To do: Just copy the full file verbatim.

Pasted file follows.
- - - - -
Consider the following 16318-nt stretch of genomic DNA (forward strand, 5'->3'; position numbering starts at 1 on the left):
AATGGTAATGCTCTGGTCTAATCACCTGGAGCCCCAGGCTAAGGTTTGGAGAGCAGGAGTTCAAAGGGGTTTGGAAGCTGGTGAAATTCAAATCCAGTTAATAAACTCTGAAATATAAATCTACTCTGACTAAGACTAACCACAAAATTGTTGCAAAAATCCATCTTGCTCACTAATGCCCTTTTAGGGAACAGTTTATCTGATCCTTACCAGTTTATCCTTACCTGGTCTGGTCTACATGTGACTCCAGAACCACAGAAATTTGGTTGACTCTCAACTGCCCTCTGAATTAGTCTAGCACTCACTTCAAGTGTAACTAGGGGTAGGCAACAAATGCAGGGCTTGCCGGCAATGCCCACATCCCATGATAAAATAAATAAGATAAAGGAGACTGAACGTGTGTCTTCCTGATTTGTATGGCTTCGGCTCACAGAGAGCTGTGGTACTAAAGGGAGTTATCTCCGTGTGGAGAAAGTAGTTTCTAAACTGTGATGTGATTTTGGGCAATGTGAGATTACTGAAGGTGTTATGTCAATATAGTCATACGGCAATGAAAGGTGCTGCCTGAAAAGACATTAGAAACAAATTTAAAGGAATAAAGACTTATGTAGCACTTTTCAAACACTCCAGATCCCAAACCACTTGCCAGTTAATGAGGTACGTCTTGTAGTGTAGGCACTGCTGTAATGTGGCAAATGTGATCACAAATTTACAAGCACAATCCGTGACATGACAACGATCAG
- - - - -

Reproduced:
Consider the following 16318-nt stretch of genomic DNA (forward strand, 5'->3'; position numbering starts at 1 on the left):
AATGGTAATGCTCTGGTCTAATCACCTGGAGCCCCAGGCTAAGGTTTGGAGAGCAGGAGTTCAAAGGGGTTTGGAAGCTGGTGAAATTCAAATCCAGTTAATAAACTCTGAAATATAAATCTACTCTGACTAAGACTAACCACAAAATTGTTGCAAAAATCCATCTTGCTCACTAATGCCCTTTTAGGGAACAGTTTATCTGATCCTTACCAGTTTATCCTTACCTGGTCTGGTCTACATGTGACTCCAGAACCACAGAAATTTGGTTGACTCTCAACTGCCCTCTGAATTAGTCTAGCACTCACTTCAAGTGTAACTAGGGGTAGGCAACAAATGCAGGGCTTGCCGGCAATGCCCACATCCCATGATAAAATAAATAAGATAAAGGAGACTGAACGTGTGTCTTCCTGATTTGTATGGCTTCGGCTCACAGAGAGCTGTGGTACTAAAGGGAGTTATCTCCGTGTGGAGAAAGTAGTTTCTAAACTGTGATGTGATTTTGGGCAATGTGAGATTACTGAAGGTGTTATGTCAATATAGTCATACGGCAATGAAAGGTGCTGCCTGAAAAGACATTAGAAACAAATTTAAAGGAATAAAGACTTATGTAGCACTTTTCAAACACTCCAGATCCCAAACCACTTGCCAGTTAATGAGGTACGTCTTGTAGTGTAGGCACTGCTGTAATGTGGCAAATGTGATCACAAATTTACAAGCACAATCCGTGACATGACAACGATCAG